Hate is a strong word. Before I begin, let me state, for the record, that I don’t actually hate UI. That much. A good portion of the work I am contracted to do involves designing user interfaces or website layouts. A well designed app or site still gives me goosebumps, but there are only so many ways to dress up a button or a footer. Sometimes the exciting part about a website or app is figuring out how it should work. Or, to borrow a phrase from The Lean Startup, “figure out what you should build.”
I believe I can sum up my begrudging attitude of UI with a typical scenario from an average day at work. Observe: the humble UX Designer replies to a request for hired help of his very expertise – “User Experience Designer Wanted.” To his delight, he is awarded the job! The project sounds promising and he is excited at the prospect of prototyping and testing ideas for improving the user experience. But alas, the first meeting with his new employer dashes those plans. He is given partial PSD or Sketch files and a quick deadline to provide new layouts. What he thought was a UX job turned out to be only a UI job. “That’s ok,” he says to himself, the product could use some interface improvements and he is sure he can produce a fresh new look.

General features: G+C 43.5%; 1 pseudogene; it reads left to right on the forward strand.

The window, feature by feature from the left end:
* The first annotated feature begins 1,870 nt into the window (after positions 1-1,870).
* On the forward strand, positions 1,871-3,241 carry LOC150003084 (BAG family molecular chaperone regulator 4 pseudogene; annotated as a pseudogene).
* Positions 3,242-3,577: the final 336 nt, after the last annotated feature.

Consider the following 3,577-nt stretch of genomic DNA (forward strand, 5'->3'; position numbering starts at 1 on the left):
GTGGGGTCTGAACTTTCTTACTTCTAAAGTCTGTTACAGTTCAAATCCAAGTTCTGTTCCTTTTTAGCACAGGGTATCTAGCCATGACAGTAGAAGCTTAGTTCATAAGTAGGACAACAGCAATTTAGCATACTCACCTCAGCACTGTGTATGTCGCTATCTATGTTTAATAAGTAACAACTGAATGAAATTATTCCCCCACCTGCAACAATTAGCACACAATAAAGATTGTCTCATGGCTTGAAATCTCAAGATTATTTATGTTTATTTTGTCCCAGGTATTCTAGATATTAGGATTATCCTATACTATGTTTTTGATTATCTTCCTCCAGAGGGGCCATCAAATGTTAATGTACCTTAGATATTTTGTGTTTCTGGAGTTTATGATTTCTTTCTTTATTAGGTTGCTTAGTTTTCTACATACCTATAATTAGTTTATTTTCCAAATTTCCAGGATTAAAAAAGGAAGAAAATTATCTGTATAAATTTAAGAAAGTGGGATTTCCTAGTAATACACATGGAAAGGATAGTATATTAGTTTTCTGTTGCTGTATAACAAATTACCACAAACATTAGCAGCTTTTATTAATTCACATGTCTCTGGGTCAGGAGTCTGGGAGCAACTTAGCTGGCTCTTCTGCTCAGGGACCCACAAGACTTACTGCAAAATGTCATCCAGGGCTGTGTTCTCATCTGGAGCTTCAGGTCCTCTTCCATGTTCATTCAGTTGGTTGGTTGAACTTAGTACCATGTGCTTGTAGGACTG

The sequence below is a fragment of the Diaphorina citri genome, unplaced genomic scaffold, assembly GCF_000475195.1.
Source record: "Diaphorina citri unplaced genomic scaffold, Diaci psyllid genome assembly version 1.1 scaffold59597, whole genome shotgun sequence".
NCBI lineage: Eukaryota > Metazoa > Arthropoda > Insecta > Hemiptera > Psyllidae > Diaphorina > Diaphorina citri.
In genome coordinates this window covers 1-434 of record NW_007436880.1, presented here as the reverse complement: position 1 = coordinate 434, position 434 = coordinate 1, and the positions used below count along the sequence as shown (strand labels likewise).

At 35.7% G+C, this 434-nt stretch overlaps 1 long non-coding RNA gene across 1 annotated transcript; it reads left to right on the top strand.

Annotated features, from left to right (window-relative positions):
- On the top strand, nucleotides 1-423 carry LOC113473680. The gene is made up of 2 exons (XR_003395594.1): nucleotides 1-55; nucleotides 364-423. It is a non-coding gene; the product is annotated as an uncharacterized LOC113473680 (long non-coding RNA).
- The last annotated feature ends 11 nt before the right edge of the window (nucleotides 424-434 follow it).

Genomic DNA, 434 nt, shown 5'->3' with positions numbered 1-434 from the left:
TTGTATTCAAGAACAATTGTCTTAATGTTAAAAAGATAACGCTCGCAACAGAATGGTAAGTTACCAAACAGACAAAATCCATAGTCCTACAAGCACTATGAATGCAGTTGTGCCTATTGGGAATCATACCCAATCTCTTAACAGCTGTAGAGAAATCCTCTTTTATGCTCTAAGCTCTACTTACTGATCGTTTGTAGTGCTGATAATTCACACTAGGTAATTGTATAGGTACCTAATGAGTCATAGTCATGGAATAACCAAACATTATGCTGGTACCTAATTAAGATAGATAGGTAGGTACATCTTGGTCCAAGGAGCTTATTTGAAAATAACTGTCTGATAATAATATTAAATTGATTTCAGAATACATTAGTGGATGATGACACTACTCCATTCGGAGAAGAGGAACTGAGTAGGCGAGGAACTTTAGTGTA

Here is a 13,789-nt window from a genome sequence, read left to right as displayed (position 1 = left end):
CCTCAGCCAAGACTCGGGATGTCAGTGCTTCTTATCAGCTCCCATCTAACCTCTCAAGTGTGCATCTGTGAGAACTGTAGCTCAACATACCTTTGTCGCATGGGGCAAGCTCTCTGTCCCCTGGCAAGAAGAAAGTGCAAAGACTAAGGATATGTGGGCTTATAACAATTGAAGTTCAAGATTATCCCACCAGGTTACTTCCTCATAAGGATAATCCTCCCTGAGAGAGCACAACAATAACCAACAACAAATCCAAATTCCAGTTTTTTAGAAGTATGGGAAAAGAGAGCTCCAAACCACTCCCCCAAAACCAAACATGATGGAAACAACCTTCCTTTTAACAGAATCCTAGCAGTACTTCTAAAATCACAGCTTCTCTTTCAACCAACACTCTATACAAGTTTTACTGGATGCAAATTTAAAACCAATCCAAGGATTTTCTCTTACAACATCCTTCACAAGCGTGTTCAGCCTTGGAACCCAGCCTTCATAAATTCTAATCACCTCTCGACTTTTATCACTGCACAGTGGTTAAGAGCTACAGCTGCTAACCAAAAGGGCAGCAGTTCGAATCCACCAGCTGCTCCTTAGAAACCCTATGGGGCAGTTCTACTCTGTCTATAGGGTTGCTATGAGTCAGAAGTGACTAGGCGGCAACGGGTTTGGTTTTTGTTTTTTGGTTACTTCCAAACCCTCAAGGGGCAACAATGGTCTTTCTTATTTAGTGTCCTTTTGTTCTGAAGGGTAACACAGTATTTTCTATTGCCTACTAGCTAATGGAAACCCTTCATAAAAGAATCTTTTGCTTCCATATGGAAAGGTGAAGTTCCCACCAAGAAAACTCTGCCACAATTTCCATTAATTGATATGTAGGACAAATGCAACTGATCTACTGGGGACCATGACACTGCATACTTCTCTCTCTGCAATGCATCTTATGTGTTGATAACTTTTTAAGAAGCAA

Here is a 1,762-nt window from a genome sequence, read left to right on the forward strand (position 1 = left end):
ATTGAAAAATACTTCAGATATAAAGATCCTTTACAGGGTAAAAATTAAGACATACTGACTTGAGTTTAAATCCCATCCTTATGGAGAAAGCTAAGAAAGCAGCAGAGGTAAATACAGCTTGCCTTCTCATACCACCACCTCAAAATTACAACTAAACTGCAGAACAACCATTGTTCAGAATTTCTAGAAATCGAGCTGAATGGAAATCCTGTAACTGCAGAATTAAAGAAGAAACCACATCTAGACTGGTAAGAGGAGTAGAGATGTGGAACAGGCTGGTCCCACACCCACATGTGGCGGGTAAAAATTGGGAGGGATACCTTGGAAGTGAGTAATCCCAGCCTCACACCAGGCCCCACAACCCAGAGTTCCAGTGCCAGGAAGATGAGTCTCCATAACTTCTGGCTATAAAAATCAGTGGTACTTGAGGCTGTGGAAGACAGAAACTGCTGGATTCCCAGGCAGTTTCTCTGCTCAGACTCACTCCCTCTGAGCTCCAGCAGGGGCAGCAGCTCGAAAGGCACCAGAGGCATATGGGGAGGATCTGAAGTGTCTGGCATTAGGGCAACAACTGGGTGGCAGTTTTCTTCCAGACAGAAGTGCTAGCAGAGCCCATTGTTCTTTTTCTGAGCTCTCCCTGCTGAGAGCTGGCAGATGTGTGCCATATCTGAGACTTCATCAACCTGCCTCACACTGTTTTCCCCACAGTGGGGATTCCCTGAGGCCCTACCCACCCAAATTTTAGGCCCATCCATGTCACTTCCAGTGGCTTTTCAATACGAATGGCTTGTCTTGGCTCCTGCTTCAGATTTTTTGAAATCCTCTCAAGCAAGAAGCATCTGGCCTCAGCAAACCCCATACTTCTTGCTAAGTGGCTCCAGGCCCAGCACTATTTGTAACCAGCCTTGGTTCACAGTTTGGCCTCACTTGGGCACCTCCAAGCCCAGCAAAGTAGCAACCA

As he begins to carefully look at the interface approved by the CEO, he begins to notice confusing conventions that have already been put into place. There are also unusual page sequences combined with unorganized content. Suddenly he is faced with a dilemma, does he raise the red flag and disrupt the momentum of the team? Or does he continue with his task and make a poorly organized product look decent? Neither option is pleasant. It is difficult to stop a team in stride and it’s painful to release a product that just doesn’t work well, even if it looks good.
UX is not UI, as others (and myself) have observed. The tasks for designing a good user experience are just as fun and important as visual design. But like a neglected stepchild, true UX Design is often overlooked. I don’t hate UI as much as I would like to give UX the attention it deserves.
To help mitigate this problem, I am developing a system that will help UX Designers and product teams include essential UX Tasks before skipping ahead to visual design. Read more about the fledgling program at UXPlans.com and follow the subsequent blog posts that will document the evolution of this new system.